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kins University, for the continuation of his optical investigations, additional to former appropriations, $350.

DR. THEOBALD SMITH, director of the department of animal pathology of the Rockefeller Institute for Medical Research, formerly professor of comparative pathology at Harvard University, has been appointed Cutter lecturer on preventive medicine and hygiene at Harvard University for the next academic year.

THE Botanical Society of Washington has elected the following officers for the ensuing year: President, Haven Metcalf; Vice-president, A. J. Pieters; Recording Secretary, Chas. E. Chambliss; Corresponding Secretary, R. Kent Beattie; Treasurer, L. L. Harter.

PROFESSOR H. VON MANGOLDT has been elected president of the German Mathematical Society, and Professor Felix Klein, honorary president.

DR. JOHN E. TEEPLE, of New York City, has been elected treasurer of the American Chemical Society to fill the unexpired term of the late Dr. E. G. Love.

AFTER many years of service in the examination of applications for chemical patents, Mr. Bert Russell has resigned his position as first assistant examiner, to devote his attention largely to chemico-legal problems arising in the patent practise of Messrs. Prindle, Wright and Small, of New York City. Mr. Russell has been secretary of the Patent Office Society, which has been active in improving the resources, the standards and the efficiency of the Patent Office.

DR. CARL HARTLEY, pathologist in the office of forest pathology, Bureau of Plant Industry, has recently resigned to accept a position as pathologist with the Instituut voor plantenziekten en Cultures, Buitenzorg, Java.

DR. L. C. GLENN, who has recently been on leave of absence from Vanderbilt University while in charge of the collection of oil and gas valuation data in Kentucky, Tennessee and Alabama for the Internal Revenue Department, has made an examination for the

United States Department of Justice of certain oil lands along the Red River near BurkBurnett, Texas, over which there has arisen a question as to jurisdiction between Texas and Oklahoma.

PROFESSOR MERLE RANDALL, of the department of chemistry of the University of California, has returned to Berkeley after having spent the summer as research chemist in the laboratories of the Experimental Kelp-Potash Plant of the U. S. Department of Agriculture, at Summerland, California.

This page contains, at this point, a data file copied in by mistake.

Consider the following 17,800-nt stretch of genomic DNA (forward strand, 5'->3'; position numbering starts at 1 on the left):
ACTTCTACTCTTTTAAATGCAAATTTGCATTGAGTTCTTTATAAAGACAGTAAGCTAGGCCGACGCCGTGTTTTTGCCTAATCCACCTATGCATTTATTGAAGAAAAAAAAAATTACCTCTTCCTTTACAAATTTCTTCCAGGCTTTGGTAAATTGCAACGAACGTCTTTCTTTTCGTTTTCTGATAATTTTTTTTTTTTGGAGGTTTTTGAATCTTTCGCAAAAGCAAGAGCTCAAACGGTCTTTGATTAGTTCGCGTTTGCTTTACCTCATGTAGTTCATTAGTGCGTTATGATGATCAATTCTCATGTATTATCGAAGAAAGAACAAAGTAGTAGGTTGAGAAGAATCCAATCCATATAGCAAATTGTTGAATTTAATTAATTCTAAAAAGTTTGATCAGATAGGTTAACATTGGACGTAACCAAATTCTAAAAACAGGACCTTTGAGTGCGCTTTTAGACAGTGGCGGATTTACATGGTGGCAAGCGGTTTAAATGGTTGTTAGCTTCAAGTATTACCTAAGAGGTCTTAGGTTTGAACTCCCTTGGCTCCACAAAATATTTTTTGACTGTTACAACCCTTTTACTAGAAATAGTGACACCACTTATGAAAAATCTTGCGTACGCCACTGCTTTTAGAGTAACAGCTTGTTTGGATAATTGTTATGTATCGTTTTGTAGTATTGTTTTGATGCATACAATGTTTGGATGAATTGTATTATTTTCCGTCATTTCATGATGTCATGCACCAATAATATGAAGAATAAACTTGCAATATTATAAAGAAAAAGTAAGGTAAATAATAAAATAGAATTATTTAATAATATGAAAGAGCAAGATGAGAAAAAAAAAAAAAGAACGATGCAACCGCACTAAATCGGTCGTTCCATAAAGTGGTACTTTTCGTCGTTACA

PROFESSOR HENRY B. WARD, of the University of Illinois, special assistant of the Bureau of Fisheries, has returned to Urbana, after completing an investigation of the salmon spawning grounds of the Copper River and certain important tributaries. Accompanied by Professor W. A. Oldfather, also of the University of Illinois, and J. R. Russell, superintendent of the Bureau's fishcultural stations in Washington.

PROFESSORS R. A. DALY, of Harvard University, and A. G. Mayor, of Princeton University, have returned from an expedition to American Samoa under the auspices of the Department of Marine Biology of the Carnegie Institution of Washington. Professor Daly made a study of the lithology of Samoa, and also confirms the opinion that the fringing reef now surrounding Tutuila is of recent origin, and was antedated by a time wherein there were no living reefs around the island. Ancient reefs are sunken to depths of about 30 fathoms, but these have nothing to do with the modern reefs. Corals were planted out at depths between 8 fathoms and the surface in order to determine the growth-rate of the reefs. AT the eight hundred and twenty-first meeting of the Philosophical Society of Washington which was held on Saturday, October 11, Dr. C. G. Abbott read a paper on 66 Solar studies in South America"; Dr. L. A Bauer, on "The total solar eclipse at Cape Palmas, Liberia, May 29, 1919," and D. M. Wise, on "The total solar eclipse at Sobral, Brazil, May 29, 1919."